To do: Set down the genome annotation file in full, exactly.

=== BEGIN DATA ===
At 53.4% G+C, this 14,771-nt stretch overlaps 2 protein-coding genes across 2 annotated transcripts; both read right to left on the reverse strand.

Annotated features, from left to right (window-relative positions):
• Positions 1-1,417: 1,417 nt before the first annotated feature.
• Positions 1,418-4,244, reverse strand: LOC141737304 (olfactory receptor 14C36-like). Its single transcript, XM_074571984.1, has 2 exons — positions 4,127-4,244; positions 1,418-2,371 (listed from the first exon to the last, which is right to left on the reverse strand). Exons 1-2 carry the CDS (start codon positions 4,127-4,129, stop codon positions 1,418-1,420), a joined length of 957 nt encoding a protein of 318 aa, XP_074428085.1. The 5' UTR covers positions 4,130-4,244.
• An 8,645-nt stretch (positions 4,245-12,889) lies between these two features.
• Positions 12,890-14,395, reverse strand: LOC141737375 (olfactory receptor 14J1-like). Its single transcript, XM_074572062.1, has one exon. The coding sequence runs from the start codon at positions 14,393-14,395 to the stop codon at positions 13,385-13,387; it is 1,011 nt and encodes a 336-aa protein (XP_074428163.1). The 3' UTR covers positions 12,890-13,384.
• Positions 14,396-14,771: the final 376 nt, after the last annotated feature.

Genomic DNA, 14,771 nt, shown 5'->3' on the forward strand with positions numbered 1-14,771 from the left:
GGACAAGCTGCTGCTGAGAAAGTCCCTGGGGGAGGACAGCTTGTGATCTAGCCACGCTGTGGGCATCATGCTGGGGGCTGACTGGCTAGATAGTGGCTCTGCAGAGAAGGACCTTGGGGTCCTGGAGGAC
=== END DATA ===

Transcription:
At 53.4% G+C, this 14,771-nt stretch overlaps 2 protein-coding genes across 2 annotated transcripts; both read right to left on the reverse strand.

Annotated features, from left to right (window-relative positions):
• Positions 1-1,417: 1,417 nt before the first annotated feature.
• Positions 1,418-4,244, reverse strand: LOC141737304 (olfactory receptor 14C36-like). Its single transcript, XM_074571984.1, has 2 exons — positions 4,127-4,244; positions 1,418-2,371 (listed from the first exon to the last, which is right to left on the reverse strand). Exons 1-2 carry the CDS (start codon positions 4,127-4,129, stop codon positions 1,418-1,420), a joined length of 957 nt encoding a protein of 318 aa, XP_074428085.1. The 5' UTR covers positions 4,130-4,244.
• An 8,645-nt stretch (positions 4,245-12,889) lies between these two features.
• Positions 12,890-14,395, reverse strand: LOC141737375 (olfactory receptor 14J1-like). Its single transcript, XM_074572062.1, has one exon. The coding sequence runs from the start codon at positions 14,393-14,395 to the stop codon at positions 13,385-13,387; it is 1,011 nt and encodes a 336-aa protein (XP_074428163.1). The 3' UTR covers positions 12,890-13,384.
• Positions 14,396-14,771: the final 376 nt, after the last annotated feature.

Genomic DNA, 14,771 nt, shown 5'->3' on the forward strand with positions numbered 1-14,771 from the left:
GGACAAGCTGCTGCTGAGAAAGTCCCTGGGGGAGGACAGCTTGTGATCTAGCCACGCTGTGGGCATCATGCTGGGGGCTGACTGGCTAGATAGTGGCTCTGCAGAGAAGGACCTTGGGGTCCTGGAGGAC